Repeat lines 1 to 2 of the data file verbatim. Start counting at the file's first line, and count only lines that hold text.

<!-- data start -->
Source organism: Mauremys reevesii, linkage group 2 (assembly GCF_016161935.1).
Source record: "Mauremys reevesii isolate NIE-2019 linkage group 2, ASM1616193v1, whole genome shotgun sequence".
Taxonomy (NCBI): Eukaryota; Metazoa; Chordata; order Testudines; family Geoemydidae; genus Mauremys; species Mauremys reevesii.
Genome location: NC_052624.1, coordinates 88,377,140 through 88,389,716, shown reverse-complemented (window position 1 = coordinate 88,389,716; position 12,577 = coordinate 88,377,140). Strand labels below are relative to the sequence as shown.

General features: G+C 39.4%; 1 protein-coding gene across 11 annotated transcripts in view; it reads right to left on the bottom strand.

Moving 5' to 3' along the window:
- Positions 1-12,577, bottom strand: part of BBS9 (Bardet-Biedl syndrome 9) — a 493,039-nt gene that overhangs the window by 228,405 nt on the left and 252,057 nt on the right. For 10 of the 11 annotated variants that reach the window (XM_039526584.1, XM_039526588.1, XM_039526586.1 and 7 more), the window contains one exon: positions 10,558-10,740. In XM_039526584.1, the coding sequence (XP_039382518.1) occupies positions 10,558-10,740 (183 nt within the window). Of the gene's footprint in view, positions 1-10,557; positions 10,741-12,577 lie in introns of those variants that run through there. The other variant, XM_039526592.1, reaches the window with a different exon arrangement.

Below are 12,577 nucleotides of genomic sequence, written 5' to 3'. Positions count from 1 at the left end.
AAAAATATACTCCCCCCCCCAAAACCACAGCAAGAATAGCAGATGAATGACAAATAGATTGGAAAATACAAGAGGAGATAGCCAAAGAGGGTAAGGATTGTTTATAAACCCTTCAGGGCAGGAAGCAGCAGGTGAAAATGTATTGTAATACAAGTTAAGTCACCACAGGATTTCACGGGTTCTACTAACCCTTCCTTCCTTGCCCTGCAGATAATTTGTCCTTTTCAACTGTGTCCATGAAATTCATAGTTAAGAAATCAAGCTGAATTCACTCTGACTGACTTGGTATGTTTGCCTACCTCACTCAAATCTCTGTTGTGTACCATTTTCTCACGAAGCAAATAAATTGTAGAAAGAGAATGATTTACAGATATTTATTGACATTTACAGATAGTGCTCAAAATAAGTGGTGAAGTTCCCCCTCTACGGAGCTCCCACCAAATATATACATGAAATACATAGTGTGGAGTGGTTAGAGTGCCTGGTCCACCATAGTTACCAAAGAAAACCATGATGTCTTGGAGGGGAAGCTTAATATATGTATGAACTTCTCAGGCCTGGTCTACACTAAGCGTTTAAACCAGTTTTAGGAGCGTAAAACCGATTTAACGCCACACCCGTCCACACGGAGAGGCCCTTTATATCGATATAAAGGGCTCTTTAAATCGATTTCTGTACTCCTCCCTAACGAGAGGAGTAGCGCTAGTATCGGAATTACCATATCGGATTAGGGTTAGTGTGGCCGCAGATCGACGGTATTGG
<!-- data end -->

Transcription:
Source organism: Mauremys reevesii, linkage group 2 (assembly GCF_016161935.1).
Source record: "Mauremys reevesii isolate NIE-2019 linkage group 2, ASM1616193v1, whole genome shotgun sequence".